As raising funding is consistently challenging, and VCs have been warning startups since 2022, many founders’ first instinct is to start cutting costs. And that’s understandable. In these times, you cannot afford to make mishires. Or even mediocre hires. But how do you make sure it’s the right hire for your company?
You probably have a hiring plan in place for the next 12 months, tightly knit with your business goals, backed by a deep understanding of your employee churn rate. No? Then you’re likely still in the startup phase, where forecasting beyond the next 3 months is a challenge. And in that case, your main question is: “In what hires will I invest my money?”
So, here’s how you can prioritize roles as a first step to avoid a mishire.
Just to put it into perspective: A bad hire in tech can cost as much as $485,371.38. This is a cost few companies can afford.
Have a look at your business targets & needs to decide what roles to prioritize
When it comes to deciding whom to hire, it all boils down to your mid-term targets. Identify the core needs essential for achieving these targets.
Let’s take the following situation as an example: your company has a 12-month runway to Series A funding. To secure this, you need to grow your turnover by 50% and implement key improvements in your tech product. Let’s also assume there are no commercial positions covered and you had a few setbacks in your product development. While initially you may have planned two new hires, your budget only allows for one more.
Now, you’ll find yourself in a tight spot: will you hire a growth marketer to attract more customers or a developer to solve the key features of your product?
The answer lies within your responses to the following questions:
❑ What are my targets to get the funding round? What core business requirements do I need to meet to achieve these targets?
❑ What critical competencies and skills does the company need to achieve these goals?
❑ What position will give me critical skills that I don’t have right now? Do I need to make tough choices in the short term? What will be the impact on my runway?
Outlining these targets and needs should guide you towards the roles, competencies, skills, and seniority level your company should focus on when hiring.
Once you have your answers, take into consideration the seniority of the role based on the goals or projects you have. Usually, senior, specialist roles are aimed at complex, more strategic projects, while medior and junior roles with high potential are for urgent and operational projects with more space for trial and error.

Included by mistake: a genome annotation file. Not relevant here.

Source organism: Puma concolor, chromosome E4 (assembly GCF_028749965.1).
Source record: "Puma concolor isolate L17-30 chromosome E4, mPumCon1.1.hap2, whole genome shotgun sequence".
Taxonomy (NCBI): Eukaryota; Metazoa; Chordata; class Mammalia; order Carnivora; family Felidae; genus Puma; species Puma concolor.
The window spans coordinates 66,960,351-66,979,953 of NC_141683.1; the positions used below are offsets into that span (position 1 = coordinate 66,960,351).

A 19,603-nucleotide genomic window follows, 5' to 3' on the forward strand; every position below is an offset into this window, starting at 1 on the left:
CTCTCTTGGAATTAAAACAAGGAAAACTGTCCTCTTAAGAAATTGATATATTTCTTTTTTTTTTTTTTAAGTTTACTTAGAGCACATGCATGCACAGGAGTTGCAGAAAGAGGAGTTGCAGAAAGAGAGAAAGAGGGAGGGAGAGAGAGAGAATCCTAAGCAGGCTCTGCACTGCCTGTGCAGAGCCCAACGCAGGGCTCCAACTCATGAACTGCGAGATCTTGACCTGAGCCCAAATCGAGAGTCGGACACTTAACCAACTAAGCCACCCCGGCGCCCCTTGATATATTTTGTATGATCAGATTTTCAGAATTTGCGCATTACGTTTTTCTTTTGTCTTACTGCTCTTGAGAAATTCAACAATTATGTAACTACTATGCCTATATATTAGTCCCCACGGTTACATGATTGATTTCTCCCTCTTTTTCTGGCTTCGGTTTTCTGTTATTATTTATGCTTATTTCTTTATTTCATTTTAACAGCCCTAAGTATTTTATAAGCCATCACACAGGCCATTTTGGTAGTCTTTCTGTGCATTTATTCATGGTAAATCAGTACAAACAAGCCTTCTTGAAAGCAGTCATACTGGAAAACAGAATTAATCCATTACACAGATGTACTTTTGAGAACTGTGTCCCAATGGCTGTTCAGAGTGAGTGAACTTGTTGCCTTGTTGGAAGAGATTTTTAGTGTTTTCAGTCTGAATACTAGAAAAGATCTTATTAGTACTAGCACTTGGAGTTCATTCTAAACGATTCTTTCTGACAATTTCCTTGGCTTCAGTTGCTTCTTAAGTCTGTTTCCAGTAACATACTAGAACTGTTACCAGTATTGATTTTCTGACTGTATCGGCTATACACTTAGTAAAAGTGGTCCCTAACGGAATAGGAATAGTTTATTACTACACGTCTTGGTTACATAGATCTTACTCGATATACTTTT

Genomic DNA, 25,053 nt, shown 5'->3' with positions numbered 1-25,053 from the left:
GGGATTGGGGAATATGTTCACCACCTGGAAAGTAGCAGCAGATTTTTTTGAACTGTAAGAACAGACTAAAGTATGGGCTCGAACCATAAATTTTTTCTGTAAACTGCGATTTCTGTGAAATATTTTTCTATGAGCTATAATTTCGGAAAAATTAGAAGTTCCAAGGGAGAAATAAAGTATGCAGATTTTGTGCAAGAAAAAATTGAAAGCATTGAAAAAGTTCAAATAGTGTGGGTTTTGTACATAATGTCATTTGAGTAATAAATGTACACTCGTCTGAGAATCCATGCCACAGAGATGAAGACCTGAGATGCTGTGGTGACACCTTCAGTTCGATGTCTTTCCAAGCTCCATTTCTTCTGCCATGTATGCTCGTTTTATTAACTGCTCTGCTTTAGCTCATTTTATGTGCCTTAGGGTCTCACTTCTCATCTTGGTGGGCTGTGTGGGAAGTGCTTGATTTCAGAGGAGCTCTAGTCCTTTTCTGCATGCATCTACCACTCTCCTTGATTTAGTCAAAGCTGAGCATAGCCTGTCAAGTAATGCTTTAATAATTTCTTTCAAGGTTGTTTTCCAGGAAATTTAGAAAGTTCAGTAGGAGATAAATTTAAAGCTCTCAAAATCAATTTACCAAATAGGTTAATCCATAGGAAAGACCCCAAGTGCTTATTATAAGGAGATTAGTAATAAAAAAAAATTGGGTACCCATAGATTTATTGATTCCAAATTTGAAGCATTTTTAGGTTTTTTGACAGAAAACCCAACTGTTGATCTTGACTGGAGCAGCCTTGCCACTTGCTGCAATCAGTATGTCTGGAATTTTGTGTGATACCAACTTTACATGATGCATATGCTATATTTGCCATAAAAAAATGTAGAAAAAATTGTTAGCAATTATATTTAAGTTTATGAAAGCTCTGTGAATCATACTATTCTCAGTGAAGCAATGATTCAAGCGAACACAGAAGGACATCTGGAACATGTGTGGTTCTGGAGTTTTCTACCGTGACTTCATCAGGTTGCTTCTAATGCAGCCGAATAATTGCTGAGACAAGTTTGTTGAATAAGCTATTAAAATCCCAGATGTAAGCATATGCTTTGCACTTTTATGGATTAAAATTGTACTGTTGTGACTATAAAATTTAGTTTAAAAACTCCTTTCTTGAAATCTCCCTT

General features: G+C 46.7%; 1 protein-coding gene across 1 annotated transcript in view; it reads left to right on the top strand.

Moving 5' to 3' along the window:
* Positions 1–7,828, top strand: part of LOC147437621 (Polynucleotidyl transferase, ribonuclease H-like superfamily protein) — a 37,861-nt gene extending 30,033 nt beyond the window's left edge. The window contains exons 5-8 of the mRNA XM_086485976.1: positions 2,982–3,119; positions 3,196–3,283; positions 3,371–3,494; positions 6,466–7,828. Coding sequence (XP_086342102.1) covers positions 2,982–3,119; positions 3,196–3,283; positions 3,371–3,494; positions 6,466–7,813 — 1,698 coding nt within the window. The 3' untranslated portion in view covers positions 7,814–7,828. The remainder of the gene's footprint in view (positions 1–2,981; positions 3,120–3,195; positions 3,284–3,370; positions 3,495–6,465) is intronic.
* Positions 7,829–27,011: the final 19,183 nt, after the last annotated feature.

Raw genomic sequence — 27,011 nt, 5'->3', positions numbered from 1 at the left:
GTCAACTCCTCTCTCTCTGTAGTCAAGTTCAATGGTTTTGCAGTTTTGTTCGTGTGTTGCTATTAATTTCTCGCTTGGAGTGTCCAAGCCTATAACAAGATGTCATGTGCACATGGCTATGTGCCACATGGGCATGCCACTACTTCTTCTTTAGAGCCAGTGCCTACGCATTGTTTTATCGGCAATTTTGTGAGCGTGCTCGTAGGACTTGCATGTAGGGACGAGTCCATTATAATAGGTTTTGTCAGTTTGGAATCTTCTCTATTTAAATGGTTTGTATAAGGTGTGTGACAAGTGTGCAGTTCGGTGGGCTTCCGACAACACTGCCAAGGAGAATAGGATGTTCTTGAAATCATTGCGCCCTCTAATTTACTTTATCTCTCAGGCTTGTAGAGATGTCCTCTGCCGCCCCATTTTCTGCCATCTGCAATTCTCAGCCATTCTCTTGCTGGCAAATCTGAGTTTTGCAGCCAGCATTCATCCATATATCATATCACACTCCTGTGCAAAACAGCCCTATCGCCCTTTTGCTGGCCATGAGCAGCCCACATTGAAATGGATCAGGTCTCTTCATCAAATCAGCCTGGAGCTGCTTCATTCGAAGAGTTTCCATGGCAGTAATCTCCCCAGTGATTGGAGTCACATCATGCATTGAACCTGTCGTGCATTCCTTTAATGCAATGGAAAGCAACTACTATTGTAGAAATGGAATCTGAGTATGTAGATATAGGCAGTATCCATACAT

Last step: don’t go alone. Benchmark your findings with a trusted business partner. And remember, fitting your values should always be a critical requirement!
These considerations remain relevant even if you’re hiring for multiple positions.
Make sure you are set up for success
When you have decided on your hiring criteria, you can compound it into a job profile. Now, make sure to keep your eye on the ball. Be very stringent on yourself regarding the ‘nice-to-haves’. No matter how nice they are, keep them in a different storage box.
Instead, ask yourself:
❑ From the skills and competencies mentioned above, which ones are hard to find?
❑ How scarce is this position on the market? Can you find the right people to fill in the role?
For the latter, you might need to perform a talent mapping to get a clear answer. Talent mapping consists of identifying and profiling potential candidates and understanding the internal and external competitive landscape.
So, you now have a water-tight job profile that should scope your decision-making.
Select the critical parts of the role. Manage the team.
Now, picture this: you’re sitting there, staring at an inbox filled to the rim with candidates. Each candidate is a unique puzzle piece, and you’re tasked to find the right piece. You respectfully decline the overqualified, the underqualified and the “I-have-no-idea-what-to-do-with-these”. So, you’re left with a few dozen other potential relevant candidates. You pick the 10 best, on paper, and start connecting with them.
Now, there are 2 rules that allow you to be efficient, but also make sure you hire the right one:
❑ Whatever your hiring process is, it should fit into a 30-day timeframe, starting with the first contact.
❑ Continuously challenge yourself on the critical parts of the role.
❑ If you encounter a situation that changes the critical parts of the role, you have to start over
And now you see how important it is to select the critical parts of the role. That one mistake in the beginning will cost you loads of time later in the process. On the other side, holding on to too many nice-to-haves will cost you at least the same amount of time. Being overcritical results in time-to-hire numbers that exceed the decision to start again. And it has a paralyzing effect on the organization in the long term.
The last thing you have to do: make a clear plan on HOW to test these critical criteria. Involve the right people that can estimate this, and make good use of reference checks. But once someone is thru the testing: count your blessings on the nice-to-haves.
Realize that managing the challenges in your team is the deal you made as a manager. As long as someone fights for your values and has the skills you need to get the business to the next stage: you found the right hire!